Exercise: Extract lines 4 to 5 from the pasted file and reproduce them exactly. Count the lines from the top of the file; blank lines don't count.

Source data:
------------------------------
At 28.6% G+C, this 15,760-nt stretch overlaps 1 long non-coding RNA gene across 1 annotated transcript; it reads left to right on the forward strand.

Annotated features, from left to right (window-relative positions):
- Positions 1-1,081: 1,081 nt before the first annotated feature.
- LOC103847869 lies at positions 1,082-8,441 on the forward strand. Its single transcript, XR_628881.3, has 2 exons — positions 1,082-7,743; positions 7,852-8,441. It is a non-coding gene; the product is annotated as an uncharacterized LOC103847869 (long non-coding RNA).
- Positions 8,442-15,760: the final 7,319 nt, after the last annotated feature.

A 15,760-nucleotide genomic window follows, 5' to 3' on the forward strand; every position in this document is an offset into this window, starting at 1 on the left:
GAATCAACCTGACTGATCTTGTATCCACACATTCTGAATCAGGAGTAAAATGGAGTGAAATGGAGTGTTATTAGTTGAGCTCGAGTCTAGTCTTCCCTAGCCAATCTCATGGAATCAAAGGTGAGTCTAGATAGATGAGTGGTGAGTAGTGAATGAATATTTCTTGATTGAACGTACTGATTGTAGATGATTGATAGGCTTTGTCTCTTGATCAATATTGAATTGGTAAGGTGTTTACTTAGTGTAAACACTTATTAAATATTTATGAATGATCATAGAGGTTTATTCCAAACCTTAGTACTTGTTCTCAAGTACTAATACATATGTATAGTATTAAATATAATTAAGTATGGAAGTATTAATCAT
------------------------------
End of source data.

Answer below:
- LOC103847869 lies at positions 1,082-8,441 on the forward strand. Its single transcript, XR_628881.3, has 2 exons — positions 1,082-7,743; positions 7,852-8,441. It is a non-coding gene; the product is annotated as an uncharacterized LOC103847869 (long non-coding RNA).
- Positions 8,442-15,760: the final 7,319 nt, after the last annotated feature.